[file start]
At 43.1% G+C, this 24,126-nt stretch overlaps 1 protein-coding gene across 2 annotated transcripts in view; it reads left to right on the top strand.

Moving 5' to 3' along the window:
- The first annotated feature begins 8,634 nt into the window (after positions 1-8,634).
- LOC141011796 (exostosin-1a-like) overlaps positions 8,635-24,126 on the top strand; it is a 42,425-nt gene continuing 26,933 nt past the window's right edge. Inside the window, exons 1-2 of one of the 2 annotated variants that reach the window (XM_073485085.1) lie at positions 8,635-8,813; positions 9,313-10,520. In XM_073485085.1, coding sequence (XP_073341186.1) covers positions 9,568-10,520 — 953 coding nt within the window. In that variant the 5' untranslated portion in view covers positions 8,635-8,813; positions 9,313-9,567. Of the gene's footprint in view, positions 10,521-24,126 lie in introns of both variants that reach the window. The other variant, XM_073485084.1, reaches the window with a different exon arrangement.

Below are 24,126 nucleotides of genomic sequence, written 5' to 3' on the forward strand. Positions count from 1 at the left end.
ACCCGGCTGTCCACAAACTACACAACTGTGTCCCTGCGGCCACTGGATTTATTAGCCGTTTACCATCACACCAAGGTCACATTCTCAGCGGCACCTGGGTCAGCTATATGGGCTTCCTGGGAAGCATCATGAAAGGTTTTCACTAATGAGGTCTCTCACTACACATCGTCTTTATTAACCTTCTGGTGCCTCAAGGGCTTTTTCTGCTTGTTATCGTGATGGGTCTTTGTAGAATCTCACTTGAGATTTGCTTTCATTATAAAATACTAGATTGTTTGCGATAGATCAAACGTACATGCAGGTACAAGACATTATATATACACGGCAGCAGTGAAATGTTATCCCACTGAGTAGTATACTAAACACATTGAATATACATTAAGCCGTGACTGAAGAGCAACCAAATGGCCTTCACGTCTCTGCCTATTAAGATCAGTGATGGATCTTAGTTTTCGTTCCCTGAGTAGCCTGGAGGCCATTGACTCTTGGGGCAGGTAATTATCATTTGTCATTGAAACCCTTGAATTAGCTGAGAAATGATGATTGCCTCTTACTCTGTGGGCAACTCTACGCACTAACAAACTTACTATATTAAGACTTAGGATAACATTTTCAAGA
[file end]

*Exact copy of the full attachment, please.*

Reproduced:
At 43.1% G+C, this 24,126-nt stretch overlaps 1 protein-coding gene across 2 annotated transcripts in view; it reads left to right on the top strand.

Moving 5' to 3' along the window:
- The first annotated feature begins 8,634 nt into the window (after positions 1-8,634).
- LOC141011796 (exostosin-1a-like) overlaps positions 8,635-24,126 on the top strand; it is a 42,425-nt gene continuing 26,933 nt past the window's right edge. Inside the window, exons 1-2 of one of the 2 annotated variants that reach the window (XM_073485085.1) lie at positions 8,635-8,813; positions 9,313-10,520. In XM_073485085.1, coding sequence (XP_073341186.1) covers positions 9,568-10,520 — 953 coding nt within the window. In that variant the 5' untranslated portion in view covers positions 8,635-8,813; positions 9,313-9,567. Of the gene's footprint in view, positions 10,521-24,126 lie in introns of both variants that reach the window. The other variant, XM_073485084.1, reaches the window with a different exon arrangement.

Below are 24,126 nucleotides of genomic sequence, written 5' to 3' on the forward strand. Positions count from 1 at the left end.
ACCCGGCTGTCCACAAACTACACAACTGTGTCCCTGCGGCCACTGGATTTATTAGCCGTTTACCATCACACCAAGGTCACATTCTCAGCGGCACCTGGGTCAGCTATATGGGCTTCCTGGGAAGCATCATGAAAGGTTTTCACTAATGAGGTCTCTCACTACACATCGTCTTTATTAACCTTCTGGTGCCTCAAGGGCTTTTTCTGCTTGTTATCGTGATGGGTCTTTGTAGAATCTCACTTGAGATTTGCTTTCATTATAAAATACTAGATTGTTTGCGATAGATCAAACGTACATGCAGGTACAAGACATTATATATACACGGCAGCAGTGAAATGTTATCCCACTGAGTAGTATACTAAACACATTGAATATACATTAAGCCGTGACTGAAGAGCAACCAAATGGCCTTCACGTCTCTGCCTATTAAGATCAGTGATGGATCTTAGTTTTCGTTCCCTGAGTAGCCTGGAGGCCATTGACTCTTGGGGCAGGTAATTATCATTTGTCATTGAAACCCTTGAATTAGCTGAGAAATGATGATTGCCTCTTACTCTGTGGGCAACTCTACGCACTAACAAACTTACTATATTAAGACTTAGGATAACATTTTCAAGA